The financial targets for the air and sea freight division are extremely ambitious. The so-called conversion margin, which states the operating income as a percentage of gross profit, is the primary number for analysing the efficiency of a freight forwarder. DSV’s goal is for this to reach 42.5 percent by 2020 – which will be among the highest in the industry. The air and sea division was progressing well in 2018 with an improvement of 3 percentage points, raising this key figure to an impressive 40.2 percent. More economies of scale and an ongoing strong focus on managing costs will help take the division past the finish line. Market shares were gained in 2018 in air and sea freight, and the operating income grew by an impressive rate of 18 percent organically.

Asia will represent an increasingly larger share of the air and sea freight business, and last year, this region represented 25 percent of the division’s gross profits. The region also achieved the fastest growth in operating income, growing by 24 percent. The Asian business is skilfully managed by Jakob Jeppesen, who has been with the group for almost 20 years in various management roles in Asia after he joined DSV at a very young age. The transport of goods from Asia to Europe represents approximately a third of all containers shipped by sea in DSV’s Asian operations, but the growth is significantly higher on the intra-Asian freight lanes.

The Road Division, which is the original part of DSV consisting of road haulage, currently contributes with 20 percent of the operating income. Road is headed by Søren Schmidt, who has been a committed manager of this division since 2008. This division is not as profitable as the air and sea division, which is reflected in the company’s financial targets. The target is for the division to have a conversion margin of 25 percent in 2020, and an operating margin of just under 5 percent. In part, these higher profits, from the current operating margin of just under 4 percent, are to materialise from a streamlining of the IT platform where the integration of Cargolink Way Forward will allow the division to achieve greater scale advantage.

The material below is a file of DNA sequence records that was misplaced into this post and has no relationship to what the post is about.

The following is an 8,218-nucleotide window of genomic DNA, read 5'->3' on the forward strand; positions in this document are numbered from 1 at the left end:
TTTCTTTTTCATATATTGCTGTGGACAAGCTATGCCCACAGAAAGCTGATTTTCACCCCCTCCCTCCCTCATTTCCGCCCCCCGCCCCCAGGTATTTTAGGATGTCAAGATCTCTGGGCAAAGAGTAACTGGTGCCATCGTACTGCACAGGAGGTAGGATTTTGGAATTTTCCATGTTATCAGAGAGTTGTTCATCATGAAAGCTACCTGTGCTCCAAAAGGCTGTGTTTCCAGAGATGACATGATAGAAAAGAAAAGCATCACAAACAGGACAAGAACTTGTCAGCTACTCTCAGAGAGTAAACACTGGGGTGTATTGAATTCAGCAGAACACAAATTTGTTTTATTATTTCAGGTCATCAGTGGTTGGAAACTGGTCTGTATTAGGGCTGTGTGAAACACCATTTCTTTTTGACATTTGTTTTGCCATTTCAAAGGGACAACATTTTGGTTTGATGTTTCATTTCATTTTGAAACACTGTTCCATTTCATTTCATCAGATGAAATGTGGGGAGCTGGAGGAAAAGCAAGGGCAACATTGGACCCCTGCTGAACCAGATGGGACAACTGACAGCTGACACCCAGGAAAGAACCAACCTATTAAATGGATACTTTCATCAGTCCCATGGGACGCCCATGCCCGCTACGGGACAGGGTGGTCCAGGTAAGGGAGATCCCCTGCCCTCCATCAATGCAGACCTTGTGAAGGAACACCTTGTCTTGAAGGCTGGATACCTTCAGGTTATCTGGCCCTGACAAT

There will be a need for forwarders in the future

The very top of DSV consists of Jens Bjørn Andersen and Jens Lund. Jens Bjørn Andersen has been with DSV since 1988, and he has been CEO since 2008. He has previously demonstrated the ability to increase the profitability in the company’s business in Norway and the United Kingdom, and in his time as CEO, he has continued to demonstrate strong strategic skills and has kept the focus on the long-term value creating opportunities. The CFO, Jens Lund, has been with the company since 2002. He demonstrates a tireless focus on eliminating unnecessary costs and optimising the working capital year after year. Jens Lund is further heading how DSV can make the best use of information technology.

DSV has more than 1,300 employees working with IT, and the annual investments, including salaries, amount to approximately one and a half billion kroner, equivalent to two percent of revenue. Freight forwarders are not tech companies, but IT is already a major factor in their everyday work, which involves putting a lot of effort into streamlining everything that technology can help with. The IT spend more or less matches the operating costs in a medium-sized IT company.

Freight forwarders earn the majority of their money from value adding services and not merely from booking cargo space and reselling it. We thus perceive the risk of strong freight forwarders being replaced by IT platforms as minimal. Furthermore, DSV is a forwarder with a strong management team – as we see it, it is one of the best in the world.

We find it positive that the former CEO, Kurt Larsen, remains active as Chairman of the Board of Directors. Jørgen Møller, who headed the air and sea freight division before Carsten Trolle, is also active on the board. With their many years of experience, we assess that they can make significant contributions as sparring partners for the daily management.

As mentioned above, Solutions is a bit different than the two other divisions, and is also a bit more capital intensive, which in other cases is something we do not like as co-owners. Since 2012, Solutions has been headed by Brian Ejsing, who has been at DSV since 1986 and has a successful track record in DSV’s German division.

 44 percent growth in operating income

DSV leases 500 warehouses around the world. The locations of these have been selected based on where the customers need them to be. Solutions enters into contracts with customers, and then the division is responsible for the shipping of goods from production facilities to central warehouses and then subsequently on to the stores and so forth. Growth in Solutions will therefore have a knock-on effect on the rest of the business activities at DSV, and therefore, the value of the division cannot be measured solely by the earnings shown for it in the annual reports.